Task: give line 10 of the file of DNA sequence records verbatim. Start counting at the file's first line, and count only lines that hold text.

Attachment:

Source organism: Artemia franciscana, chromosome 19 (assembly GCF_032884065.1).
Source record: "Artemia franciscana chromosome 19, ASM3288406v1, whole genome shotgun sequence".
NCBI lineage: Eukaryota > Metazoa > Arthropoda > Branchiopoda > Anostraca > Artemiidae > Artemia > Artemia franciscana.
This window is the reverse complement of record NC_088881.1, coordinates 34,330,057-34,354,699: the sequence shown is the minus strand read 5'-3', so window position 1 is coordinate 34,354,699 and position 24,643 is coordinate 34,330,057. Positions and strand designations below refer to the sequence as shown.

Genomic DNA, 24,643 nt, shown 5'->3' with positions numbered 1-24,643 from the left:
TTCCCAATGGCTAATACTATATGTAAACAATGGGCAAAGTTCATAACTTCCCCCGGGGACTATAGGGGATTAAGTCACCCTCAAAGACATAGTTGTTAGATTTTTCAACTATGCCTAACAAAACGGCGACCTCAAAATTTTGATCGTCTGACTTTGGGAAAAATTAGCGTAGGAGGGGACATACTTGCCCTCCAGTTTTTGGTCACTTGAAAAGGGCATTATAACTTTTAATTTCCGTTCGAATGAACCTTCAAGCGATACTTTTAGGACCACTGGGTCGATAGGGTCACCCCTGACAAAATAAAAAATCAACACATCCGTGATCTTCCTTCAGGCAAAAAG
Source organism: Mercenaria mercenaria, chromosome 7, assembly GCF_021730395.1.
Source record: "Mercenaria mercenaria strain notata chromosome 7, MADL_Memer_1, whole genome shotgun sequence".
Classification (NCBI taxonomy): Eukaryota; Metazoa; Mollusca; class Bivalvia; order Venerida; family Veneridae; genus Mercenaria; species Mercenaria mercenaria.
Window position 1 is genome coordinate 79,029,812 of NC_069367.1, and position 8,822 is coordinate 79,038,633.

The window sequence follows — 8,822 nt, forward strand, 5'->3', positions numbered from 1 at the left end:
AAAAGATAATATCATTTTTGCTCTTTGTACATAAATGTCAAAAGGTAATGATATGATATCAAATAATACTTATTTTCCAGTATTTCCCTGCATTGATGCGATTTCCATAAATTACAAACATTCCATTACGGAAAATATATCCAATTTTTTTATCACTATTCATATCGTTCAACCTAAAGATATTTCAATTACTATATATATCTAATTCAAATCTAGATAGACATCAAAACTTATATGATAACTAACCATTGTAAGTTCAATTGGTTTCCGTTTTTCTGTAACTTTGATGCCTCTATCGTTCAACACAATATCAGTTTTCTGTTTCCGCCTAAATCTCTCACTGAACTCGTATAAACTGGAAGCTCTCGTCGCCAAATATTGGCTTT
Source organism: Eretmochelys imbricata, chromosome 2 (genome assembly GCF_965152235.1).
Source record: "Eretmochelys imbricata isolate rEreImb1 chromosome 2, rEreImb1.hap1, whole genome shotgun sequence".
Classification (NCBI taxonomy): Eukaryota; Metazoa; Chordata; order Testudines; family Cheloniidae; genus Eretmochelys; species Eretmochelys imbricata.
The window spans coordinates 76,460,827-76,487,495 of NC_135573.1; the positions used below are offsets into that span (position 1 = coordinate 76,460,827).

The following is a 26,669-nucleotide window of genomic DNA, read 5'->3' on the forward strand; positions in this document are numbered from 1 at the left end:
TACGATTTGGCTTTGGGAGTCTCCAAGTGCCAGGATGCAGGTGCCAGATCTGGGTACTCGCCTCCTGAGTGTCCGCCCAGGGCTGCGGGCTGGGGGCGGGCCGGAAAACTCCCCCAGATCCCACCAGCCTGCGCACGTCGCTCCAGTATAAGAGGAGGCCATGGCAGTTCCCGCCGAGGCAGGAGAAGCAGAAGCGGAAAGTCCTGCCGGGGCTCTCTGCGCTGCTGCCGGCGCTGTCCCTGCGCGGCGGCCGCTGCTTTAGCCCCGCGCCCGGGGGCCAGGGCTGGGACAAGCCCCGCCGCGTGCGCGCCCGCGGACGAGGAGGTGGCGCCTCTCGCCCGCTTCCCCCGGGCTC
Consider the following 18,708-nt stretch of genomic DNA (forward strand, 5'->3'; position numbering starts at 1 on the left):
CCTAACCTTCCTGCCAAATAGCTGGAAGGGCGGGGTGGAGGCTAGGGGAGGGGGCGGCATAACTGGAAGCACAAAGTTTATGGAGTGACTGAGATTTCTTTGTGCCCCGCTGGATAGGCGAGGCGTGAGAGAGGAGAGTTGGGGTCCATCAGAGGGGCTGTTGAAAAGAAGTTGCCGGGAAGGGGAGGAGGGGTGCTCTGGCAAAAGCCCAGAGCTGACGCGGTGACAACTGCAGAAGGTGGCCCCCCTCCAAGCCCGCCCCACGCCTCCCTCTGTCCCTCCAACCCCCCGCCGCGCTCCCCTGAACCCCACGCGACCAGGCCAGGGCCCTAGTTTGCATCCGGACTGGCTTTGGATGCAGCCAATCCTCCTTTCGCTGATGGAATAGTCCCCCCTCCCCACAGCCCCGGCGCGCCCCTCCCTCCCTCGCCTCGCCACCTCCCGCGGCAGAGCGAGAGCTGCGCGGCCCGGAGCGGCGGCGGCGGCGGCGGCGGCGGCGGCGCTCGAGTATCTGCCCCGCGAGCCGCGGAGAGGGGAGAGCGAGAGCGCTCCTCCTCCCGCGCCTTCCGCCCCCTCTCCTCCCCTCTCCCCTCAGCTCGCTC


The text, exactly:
Window position 1 is genome coordinate 79,029,812 of NC_069367.1, and position 8,822 is coordinate 79,038,633.